The team is doing a fantastic job with spotting elusive and rare species of Enonkishu Conservancy. We have gone far beyond the Big Five – buffalo, elephant, hippo, leopard, lion – encountering rhino on the plane in block 13 (they walked in from the sancturary in Ol Chorro conservancy) and mapping colobus monkeys during the hikes around Kileleoni hill. A leopard encounter during Thursday afternoon’s survey in block 8 resulted in hundreds of great pictures and videos. To the bird list we have added sightings of Southern great hornbill, blue quail and saddle-billed stork. Quite a few obervations of turtoise, plants, insects and flowers have been added to the Enonkishu project on iNaturalist. We came across lion quite frequently and a big elephant herd of 25+ individuals came into Enonkishu a couple of days ago. On the night drives we have recorded hyaena, African spring hare and banded mangoose, as well as a greater bushbaby at MTC. Enjoy the pictures!
Team 1’s opportunistic camera trap survey was quite successful in terms of capturing more elusive and/or nocturnal species that haven’t been mapped during the day surveys. Amongst them is also a very good leopard picture captured during daylight.
Team 2 arrived safely at base on Sunday afternoon. Heike, Christiane and Matthias (Germany), Kunsang and Brian (Canada), Ariane, Kathy and Jet (USA), Celine (France), Sipra (Finland), Fiona (UK) and Paul (Netherlands) completed the two-day training sessions. Today (Wednesday) a full day of morning, afternoon and night surveys is scheduled. During the driver training on Monday, two teams were lucky enough to spot six lions on the plane west from Memusi dam well hidden under a bush in high grass.
We redeployed seven camera traps on Tuesday for another two-week opportunistic survey. This time we set them up much more specifically for rarely seen or nocturnal species and smaller mammals such as colobus monkey, mangoose, civet, etc. Four cameras were placed around Nubian camp in the forested area at the bottom of Kileleoni hill. They will now survey for us a “leopard tree” located at the campsite itself, a waterfall, as well bunches of ripe fruit on a massive fig tree up a steep narrow valley east of Nubian camp. Two more cameras were placed at the salt lick beside Memusi dam to find out more about the variety of species using the place.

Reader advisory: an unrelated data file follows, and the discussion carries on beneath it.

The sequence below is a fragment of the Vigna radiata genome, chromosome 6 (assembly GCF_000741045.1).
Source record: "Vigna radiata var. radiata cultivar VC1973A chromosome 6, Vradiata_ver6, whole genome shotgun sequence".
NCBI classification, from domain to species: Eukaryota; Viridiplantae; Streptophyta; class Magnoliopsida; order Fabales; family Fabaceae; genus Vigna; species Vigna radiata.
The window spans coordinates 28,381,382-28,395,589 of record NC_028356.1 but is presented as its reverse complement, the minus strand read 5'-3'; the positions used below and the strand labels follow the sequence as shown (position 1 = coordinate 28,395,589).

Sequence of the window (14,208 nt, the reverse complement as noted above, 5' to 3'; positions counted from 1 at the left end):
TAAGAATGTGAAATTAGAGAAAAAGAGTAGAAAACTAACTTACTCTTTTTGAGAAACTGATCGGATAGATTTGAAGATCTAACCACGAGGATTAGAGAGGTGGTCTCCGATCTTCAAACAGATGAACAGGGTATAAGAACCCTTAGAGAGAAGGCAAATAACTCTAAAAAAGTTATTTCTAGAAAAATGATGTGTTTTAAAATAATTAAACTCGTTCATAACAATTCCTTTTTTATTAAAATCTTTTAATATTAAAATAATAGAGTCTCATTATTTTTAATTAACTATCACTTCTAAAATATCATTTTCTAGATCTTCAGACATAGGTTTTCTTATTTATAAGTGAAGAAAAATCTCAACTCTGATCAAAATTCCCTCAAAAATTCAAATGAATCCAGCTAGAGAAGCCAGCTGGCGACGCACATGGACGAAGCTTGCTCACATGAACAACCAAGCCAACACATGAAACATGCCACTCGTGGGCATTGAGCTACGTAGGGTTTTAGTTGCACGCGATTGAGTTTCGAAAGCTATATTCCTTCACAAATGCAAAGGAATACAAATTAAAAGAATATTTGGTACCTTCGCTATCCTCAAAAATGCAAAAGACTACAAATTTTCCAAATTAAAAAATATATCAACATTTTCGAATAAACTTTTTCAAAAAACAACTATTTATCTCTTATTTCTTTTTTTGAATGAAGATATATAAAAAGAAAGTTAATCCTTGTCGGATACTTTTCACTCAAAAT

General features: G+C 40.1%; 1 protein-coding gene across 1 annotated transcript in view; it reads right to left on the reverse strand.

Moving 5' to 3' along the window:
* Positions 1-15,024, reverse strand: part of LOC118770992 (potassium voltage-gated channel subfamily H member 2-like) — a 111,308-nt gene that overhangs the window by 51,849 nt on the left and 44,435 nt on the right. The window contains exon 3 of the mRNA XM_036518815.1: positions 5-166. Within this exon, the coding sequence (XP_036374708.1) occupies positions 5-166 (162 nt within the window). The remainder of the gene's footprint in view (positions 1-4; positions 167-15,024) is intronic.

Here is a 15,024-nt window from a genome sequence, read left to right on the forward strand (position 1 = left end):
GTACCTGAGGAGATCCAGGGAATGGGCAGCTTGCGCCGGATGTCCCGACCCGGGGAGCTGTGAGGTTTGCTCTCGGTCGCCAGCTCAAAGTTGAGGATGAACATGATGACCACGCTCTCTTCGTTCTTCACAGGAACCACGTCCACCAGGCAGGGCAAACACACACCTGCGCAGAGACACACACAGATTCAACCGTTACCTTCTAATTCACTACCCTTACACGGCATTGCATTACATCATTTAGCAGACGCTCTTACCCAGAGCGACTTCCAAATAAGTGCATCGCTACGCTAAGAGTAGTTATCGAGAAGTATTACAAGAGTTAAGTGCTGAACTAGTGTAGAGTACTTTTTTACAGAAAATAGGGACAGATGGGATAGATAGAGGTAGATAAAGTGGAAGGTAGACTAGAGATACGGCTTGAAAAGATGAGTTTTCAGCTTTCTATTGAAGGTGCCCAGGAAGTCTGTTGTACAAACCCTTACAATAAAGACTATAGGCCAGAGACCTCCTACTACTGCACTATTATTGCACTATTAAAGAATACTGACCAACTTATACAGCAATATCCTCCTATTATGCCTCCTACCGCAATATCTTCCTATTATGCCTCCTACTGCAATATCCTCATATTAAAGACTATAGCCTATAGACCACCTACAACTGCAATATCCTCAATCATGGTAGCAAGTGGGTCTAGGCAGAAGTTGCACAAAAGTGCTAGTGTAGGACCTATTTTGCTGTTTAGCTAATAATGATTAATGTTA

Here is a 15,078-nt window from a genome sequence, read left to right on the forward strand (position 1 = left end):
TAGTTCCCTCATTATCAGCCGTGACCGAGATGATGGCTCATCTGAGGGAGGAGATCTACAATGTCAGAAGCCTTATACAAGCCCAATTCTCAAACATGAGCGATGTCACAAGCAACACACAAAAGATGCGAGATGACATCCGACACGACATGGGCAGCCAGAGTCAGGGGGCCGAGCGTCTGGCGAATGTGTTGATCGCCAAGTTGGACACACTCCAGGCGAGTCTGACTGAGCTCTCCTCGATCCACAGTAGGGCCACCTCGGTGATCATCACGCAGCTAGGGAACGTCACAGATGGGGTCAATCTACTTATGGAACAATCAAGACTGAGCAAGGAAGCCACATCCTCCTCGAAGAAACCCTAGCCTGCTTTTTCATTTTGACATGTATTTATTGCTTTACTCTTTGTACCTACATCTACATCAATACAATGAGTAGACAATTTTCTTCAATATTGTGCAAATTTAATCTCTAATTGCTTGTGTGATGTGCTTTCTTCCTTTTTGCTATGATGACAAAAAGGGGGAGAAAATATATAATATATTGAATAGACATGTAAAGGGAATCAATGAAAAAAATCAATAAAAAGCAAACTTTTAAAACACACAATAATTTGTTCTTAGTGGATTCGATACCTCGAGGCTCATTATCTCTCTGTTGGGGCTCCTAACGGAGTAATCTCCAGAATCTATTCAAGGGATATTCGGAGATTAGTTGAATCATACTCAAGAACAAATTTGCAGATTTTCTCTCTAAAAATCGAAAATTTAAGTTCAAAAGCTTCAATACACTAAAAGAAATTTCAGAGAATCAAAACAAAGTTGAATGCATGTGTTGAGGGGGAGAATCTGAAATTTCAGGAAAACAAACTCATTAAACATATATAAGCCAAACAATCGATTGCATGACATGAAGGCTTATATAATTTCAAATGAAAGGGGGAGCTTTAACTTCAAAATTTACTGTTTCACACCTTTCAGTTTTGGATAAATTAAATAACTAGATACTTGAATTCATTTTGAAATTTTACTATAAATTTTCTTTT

Saturday afternoon was all quiet at Mara Training Centre. Alan and I dropped team 1 at Narok at mid-day. It feels like this group has came to a sudden end, but actually that’s not true. I guess we’ve been immersed in our tasks, busy in the field from early morning until late afternoon. During the daily briefing sessions before dinner Alan kept us up to date with the data collected by producing a map to identify blank spots within the reserve we haven’t surveyed yet. Keen to fill the gaps with data, we explored new routes both from the vehicles or on foot and climbed Kileleoni hill from every possible side. The weather has been pleasant throughout lately, with the odd rain shower during the late afternoon or night.
We collected eight hotspot camera traps on Thursday for first results before the vehicles got a proper wash and check. The team worked their way through solid layers of mud using machetes, brushes and brooms until the vehicles’ true colours came shining through. Well done, everyone!
The ‘Big Tusker Reward Ceremony’ on our last evening was not only about summing up data and scientific results, but also a reflection of every single citizen scientist’s special skills and contribution to the tasks at hand, the field work and team-building activities. Alan and I totally agreed that everyone deserves their very own Big Tusker! It was great fun decorating ‘Wingman’, ‘Miss Congeniality’, ‘King & Queen of Kileleoni’, ‘Wreck it Ralph & fix it Felix’ or ‘Best dressed in Chebunyo’, only to mention a few. The day ended with a hilarous evening at the cowshed, a farewell chocolate cake presented by the kitchen staff, singing and dancing – Hakuna Matata, life goes on and everything will be alright!
Thank you, team 1, for coping with many last minute change of plans, bad weather an unexpected events. But also for your enthusiasm, support and hard work. I hope you’ve got as much out of our two weeks together as you have put in.
Wildlife almost always exists in a human context. We can do all the monitoring we want – without having the local community on board, it would mean nothing. This is why this expedition includes an ‘educational day’. This Sunday we hosted twelve students (age 14-17) from the local boarding school in Emarti, the village just outside Enonkishu, for a day. In a planning session on Saturday afternoon, the team created an activities schedule to make the day a learning experience for everyone. After an eye-opening tour around the school providing first-hand insight, the team went out for a game drive in all three cars. Most of the students had never seen the wildlife that lives on their doorstep – not even an impala or Thomson’s gazelle. Not only did they see plenty of those, but also the cheetah family, as well as two female lions with two cubs. For the expedition, this was also the first encounter with them.
Lunch at the expedition base was then followed by a walk around our classroom by Monika and a short presentation created by Michael and Peter T. to introduce our international team of citizen scientists in order to create awareness that people from all over the world come to Enonkishu to support wildlife conservation efforts. Emmanuel, Albert and Musa from Enonkishu then talked about their roles/jobs/tasks in conservation before the students were briefed by Gabi and Nannette on a learning group activity they were asked to present to the group. Peter G. presented pictures of a remotely set up camera trap in the classroom before Brigitte and Sylvie handed over a present to each student. These were mostly notebooks and pens, brought in specifically for this event. Then it was time to go, but not before taking a group picture!